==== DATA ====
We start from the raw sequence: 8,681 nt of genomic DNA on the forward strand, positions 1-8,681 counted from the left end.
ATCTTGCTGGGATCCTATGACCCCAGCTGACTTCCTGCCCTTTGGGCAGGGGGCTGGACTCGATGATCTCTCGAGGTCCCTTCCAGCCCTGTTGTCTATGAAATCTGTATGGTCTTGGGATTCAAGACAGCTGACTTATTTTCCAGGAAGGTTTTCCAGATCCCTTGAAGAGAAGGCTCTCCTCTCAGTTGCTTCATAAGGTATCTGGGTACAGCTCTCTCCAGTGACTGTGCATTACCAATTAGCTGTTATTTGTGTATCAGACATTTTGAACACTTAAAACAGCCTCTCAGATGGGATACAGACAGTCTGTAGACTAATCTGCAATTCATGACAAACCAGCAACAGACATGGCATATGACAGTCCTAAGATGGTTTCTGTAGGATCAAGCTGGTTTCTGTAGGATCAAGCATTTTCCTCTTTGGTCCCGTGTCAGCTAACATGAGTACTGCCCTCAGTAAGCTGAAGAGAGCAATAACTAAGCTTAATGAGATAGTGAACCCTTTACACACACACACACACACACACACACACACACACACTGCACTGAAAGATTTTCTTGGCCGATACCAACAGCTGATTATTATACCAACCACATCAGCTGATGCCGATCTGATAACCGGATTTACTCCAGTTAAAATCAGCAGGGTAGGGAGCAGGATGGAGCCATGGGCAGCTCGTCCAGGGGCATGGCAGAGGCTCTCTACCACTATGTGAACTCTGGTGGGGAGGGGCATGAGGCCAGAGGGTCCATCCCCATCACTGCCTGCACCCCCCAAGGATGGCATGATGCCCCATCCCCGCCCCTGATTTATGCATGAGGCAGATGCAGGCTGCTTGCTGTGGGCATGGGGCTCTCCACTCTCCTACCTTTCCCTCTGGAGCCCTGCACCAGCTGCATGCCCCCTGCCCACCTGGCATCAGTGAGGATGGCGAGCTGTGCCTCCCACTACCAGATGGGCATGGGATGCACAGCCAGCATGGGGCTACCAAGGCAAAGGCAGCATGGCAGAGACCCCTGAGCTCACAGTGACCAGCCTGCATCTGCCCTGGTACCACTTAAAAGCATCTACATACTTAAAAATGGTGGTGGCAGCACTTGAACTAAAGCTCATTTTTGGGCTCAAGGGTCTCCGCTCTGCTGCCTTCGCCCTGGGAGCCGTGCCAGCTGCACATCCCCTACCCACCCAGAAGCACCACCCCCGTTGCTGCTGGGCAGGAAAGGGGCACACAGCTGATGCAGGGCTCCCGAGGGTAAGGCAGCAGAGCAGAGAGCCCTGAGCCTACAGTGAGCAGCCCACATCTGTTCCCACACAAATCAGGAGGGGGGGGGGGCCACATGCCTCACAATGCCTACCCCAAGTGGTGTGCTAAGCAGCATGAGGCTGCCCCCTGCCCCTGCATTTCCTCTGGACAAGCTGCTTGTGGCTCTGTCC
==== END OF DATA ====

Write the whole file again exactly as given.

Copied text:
We start from the raw sequence: 8,681 nt of genomic DNA on the forward strand, positions 1-8,681 counted from the left end.
ATCTTGCTGGGATCCTATGACCCCAGCTGACTTCCTGCCCTTTGGGCAGGGGGCTGGACTCGATGATCTCTCGAGGTCCCTTCCAGCCCTGTTGTCTATGAAATCTGTATGGTCTTGGGATTCAAGACAGCTGACTTATTTTCCAGGAAGGTTTTCCAGATCCCTTGAAGAGAAGGCTCTCCTCTCAGTTGCTTCATAAGGTATCTGGGTACAGCTCTCTCCAGTGACTGTGCATTACCAATTAGCTGTTATTTGTGTATCAGACATTTTGAACACTTAAAACAGCCTCTCAGATGGGATACAGACAGTCTGTAGACTAATCTGCAATTCATGACAAACCAGCAACAGACATGGCATATGACAGTCCTAAGATGGTTTCTGTAGGATCAAGCTGGTTTCTGTAGGATCAAGCATTTTCCTCTTTGGTCCCGTGTCAGCTAACATGAGTACTGCCCTCAGTAAGCTGAAGAGAGCAATAACTAAGCTTAATGAGATAGTGAACCCTTTACACACACACACACACACACACACACACACACACACTGCACTGAAAGATTTTCTTGGCCGATACCAACAGCTGATTATTATACCAACCACATCAGCTGATGCCGATCTGATAACCGGATTTACTCCAGTTAAAATCAGCAGGGTAGGGAGCAGGATGGAGCCATGGGCAGCTCGTCCAGGGGCATGGCAGAGGCTCTCTACCACTATGTGAACTCTGGTGGGGAGGGGCATGAGGCCAGAGGGTCCATCCCCATCACTGCCTGCACCCCCCAAGGATGGCATGATGCCCCATCCCCGCCCCTGATTTATGCATGAGGCAGATGCAGGCTGCTTGCTGTGGGCATGGGGCTCTCCACTCTCCTACCTTTCCCTCTGGAGCCCTGCACCAGCTGCATGCCCCCTGCCCACCTGGCATCAGTGAGGATGGCGAGCTGTGCCTCCCACTACCAGATGGGCATGGGATGCACAGCCAGCATGGGGCTACCAAGGCAAAGGCAGCATGGCAGAGACCCCTGAGCTCACAGTGACCAGCCTGCATCTGCCCTGGTACCACTTAAAAGCATCTACATACTTAAAAATGGTGGTGGCAGCACTTGAACTAAAGCTCATTTTTGGGCTCAAGGGTCTCCGCTCTGCTGCCTTCGCCCTGGGAGCCGTGCCAGCTGCACATCCCCTACCCACCCAGAAGCACCACCCCCGTTGCTGCTGGGCAGGAAAGGGGCACACAGCTGATGCAGGGCTCCCGAGGGTAAGGCAGCAGAGCAGAGAGCCCTGAGCCTACAGTGAGCAGCCCACATCTGTTCCCACACAAATCAGGAGGGGGGGGGGGCCACATGCCTCACAATGCCTACCCCAAGTGGTGTGCTAAGCAGCATGAGGCTGCCCCCTGCCCCTGCATTTCCTCTGGACAAGCTGCTTGTGGCTCTGTCC